Local residents join Washington march for tougher gun laws
More than 800,000 people took to the streets of Washington, D.C., on Saturday to call for tougher gun laws. for more photos from the march, scan this photo with the Prindeo app. LINDA ZAK CONTRIBUTED PHOTO
Joan McKinsey and her daughter Paige join the march in Washington. CONTRIBUTED PHOTO
Several local residents helped to make up the 800,000 people who marched on Washington, D.C., Saturday calling for tougher gun laws.
Joan McKinsey of Polk Township, who attended the March for Our Lives Rally in Washington, D.C., with her daughter Paige, said she is outraged at politicians who have “failed our children” by failing to take a hard stance on gun control.
“Our kids are living in a war zone,” she said, “and I’m so proud of our youth for taking the reins. It really gives you hope for the future. This has been going on for far too long and something had to happen.”
By 10:30 a.m., when the McKinseys arrived, there was not a spot to be had even remotely close to the main stage. Attendees were shoulder to shoulder, she said, but there was calmness about the rally.
“There was an electricity, but it was extremely peaceful,” McKinsey said.
The intersectionality of the speakers left a lasting impression on Paige.
Speakers ranged from a Latina woman from California whose brother was killed in a shooting to an 11-year-old girl Naomi Wadler, who said she was representing African-American women who were victims of gun violence, but never make the front page of the newspaper.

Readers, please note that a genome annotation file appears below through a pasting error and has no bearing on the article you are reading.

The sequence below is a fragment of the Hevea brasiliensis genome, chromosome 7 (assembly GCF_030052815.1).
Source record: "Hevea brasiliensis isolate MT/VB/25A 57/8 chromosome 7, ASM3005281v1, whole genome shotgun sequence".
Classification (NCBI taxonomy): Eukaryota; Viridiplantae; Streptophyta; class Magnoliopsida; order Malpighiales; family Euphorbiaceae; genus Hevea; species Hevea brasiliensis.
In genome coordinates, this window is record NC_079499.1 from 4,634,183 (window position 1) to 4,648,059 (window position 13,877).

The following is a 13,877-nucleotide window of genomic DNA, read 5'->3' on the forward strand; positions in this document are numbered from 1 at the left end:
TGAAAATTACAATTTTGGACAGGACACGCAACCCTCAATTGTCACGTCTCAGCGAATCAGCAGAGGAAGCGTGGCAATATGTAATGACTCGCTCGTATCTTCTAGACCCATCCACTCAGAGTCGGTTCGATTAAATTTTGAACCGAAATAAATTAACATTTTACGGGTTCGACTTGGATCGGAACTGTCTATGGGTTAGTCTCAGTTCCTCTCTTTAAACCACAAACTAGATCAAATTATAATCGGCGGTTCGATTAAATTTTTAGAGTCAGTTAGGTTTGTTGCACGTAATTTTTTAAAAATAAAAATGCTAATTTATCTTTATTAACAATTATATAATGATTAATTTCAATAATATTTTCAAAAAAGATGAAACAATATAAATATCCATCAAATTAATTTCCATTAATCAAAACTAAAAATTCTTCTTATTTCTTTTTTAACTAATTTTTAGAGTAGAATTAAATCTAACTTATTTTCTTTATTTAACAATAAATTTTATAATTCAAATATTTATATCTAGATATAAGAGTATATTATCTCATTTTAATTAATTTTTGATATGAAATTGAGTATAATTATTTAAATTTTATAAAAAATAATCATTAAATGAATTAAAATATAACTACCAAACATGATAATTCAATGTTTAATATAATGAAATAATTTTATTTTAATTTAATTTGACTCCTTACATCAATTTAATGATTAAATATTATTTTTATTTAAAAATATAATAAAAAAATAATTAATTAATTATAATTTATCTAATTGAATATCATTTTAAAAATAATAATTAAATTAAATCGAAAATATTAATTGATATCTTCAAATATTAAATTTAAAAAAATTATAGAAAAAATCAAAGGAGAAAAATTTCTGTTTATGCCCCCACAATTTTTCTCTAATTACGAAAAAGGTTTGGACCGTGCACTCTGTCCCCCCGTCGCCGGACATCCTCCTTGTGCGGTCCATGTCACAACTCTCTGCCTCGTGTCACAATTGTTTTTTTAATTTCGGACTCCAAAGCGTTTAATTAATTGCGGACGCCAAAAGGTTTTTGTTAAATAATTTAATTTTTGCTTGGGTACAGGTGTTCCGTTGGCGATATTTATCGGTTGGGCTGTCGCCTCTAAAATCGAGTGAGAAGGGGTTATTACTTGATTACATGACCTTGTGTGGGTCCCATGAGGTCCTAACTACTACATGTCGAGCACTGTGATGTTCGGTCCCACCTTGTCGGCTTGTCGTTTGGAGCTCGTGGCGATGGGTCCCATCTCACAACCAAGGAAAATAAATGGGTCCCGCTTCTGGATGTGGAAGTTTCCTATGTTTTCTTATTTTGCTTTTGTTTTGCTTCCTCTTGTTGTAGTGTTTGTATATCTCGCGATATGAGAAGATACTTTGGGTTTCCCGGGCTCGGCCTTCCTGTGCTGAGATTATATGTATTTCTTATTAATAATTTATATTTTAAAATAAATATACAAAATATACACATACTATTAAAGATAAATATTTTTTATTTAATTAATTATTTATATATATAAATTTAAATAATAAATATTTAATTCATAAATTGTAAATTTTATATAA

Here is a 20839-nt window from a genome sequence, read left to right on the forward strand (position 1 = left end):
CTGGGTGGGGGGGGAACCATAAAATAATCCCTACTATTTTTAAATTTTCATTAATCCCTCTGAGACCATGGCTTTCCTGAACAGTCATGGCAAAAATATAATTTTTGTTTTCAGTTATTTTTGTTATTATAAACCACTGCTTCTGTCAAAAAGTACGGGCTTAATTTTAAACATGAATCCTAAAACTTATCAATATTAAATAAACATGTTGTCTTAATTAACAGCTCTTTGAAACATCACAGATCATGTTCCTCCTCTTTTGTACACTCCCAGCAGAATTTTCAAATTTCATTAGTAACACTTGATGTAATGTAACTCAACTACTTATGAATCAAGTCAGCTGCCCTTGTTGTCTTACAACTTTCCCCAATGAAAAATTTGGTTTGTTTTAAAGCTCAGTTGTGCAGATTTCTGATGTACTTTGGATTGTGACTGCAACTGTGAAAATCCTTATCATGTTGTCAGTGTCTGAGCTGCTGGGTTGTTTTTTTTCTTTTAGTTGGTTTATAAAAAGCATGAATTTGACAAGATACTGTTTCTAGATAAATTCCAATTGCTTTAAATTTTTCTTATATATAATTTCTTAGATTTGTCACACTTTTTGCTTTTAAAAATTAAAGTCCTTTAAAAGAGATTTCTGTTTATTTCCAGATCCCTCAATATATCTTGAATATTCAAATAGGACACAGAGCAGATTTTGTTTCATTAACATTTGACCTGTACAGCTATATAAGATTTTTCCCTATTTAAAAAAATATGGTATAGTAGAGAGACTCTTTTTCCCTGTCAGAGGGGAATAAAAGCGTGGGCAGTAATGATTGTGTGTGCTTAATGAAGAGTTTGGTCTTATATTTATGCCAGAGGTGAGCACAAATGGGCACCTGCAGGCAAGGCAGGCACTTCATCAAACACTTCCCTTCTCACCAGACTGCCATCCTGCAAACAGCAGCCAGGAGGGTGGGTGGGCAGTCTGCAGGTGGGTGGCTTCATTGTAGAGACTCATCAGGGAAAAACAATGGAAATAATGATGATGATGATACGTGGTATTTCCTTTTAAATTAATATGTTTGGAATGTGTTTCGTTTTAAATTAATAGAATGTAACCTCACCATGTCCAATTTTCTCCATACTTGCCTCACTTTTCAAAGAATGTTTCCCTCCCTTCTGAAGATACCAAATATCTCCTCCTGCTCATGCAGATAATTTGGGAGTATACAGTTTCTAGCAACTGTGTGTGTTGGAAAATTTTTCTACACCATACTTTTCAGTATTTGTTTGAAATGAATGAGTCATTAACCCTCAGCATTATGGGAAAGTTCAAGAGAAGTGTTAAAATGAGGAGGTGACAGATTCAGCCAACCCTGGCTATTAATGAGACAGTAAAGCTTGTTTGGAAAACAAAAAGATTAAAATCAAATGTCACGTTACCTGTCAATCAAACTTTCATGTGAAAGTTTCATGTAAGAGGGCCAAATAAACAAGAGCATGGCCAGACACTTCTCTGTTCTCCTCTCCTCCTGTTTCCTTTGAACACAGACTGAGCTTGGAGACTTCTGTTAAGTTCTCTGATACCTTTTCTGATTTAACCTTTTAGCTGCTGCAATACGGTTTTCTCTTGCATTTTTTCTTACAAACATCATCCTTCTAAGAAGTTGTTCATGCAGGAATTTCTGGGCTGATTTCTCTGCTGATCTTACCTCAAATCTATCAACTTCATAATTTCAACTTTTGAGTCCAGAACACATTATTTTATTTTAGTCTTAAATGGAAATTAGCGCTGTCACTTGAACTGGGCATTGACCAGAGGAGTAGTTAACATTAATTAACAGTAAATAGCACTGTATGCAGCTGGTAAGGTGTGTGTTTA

Another speaker who stood out was Emma Gonzalez, a student and survivor of the Parkland, Florida, shooting. Gonzalez stood in silence for part of her 6 minute and 30 second speech, the same amount of time it took for the Parkland shooting to unfold.
“She is a powerhouse who is going to be a force to be reckoned with,” McKinsey said.
Linda Zak of Saylorsburg, who also attended the rally, said she was brought to tears on several occasions during the event.
“It was not only for the obvious, on hearing the stories of the murdered, and the passion of the young survivors from Marjory Stoneman Douglas High School, but from watching the crowd who attended, full of their own passion for change,” Zak said. “The crowd included men, women, teens, children, toddlers and the very old. All of them united in determination to change our broken political system.”
A gun owner herself who has attended National Rifle Association events, Zak said she supports stringent gun restrictions and doesn’t fit into a one-size-fits-all box.
“I have learned that of the top 100 recipients of NRA money, five congressmen were Democrats, and 95 were Republicans,” Zak said. “This makes it clear that the gun issue is, on the whole, a partisan issue. On Saturday, Americans of every age and background came together to demand that our politicians, at long last, work together to solve the horror of the slaughter of our children. It will be done, because it must be done.”
Paige McKinsey joined the Peace Corps as a global health and malaria prevention volunteer in Togo, West Africa. Though West Africa is the 10th-poorest nation in the world, she said the likelihood of her being killed by gunfire is far higher in her home country.
“There was one speaker who said they learned to dodge bullets before they learned to read, and that’s just unacceptable,” Paige said of Saturday’s rally. “I felt very empowered after listening to many of the speakers. We have a responsibility to these children.”
Both McKinseys said they hope the upcoming midterm election brings in some fresh political faces who begin to implement gun control legislation.
Arming teachers, Paige added, is not the answer.
“My father is a teacher,” she said. “How about we start buying pencils and backpacks for the students before we start arming teachers and adding police officer to their list of duties.”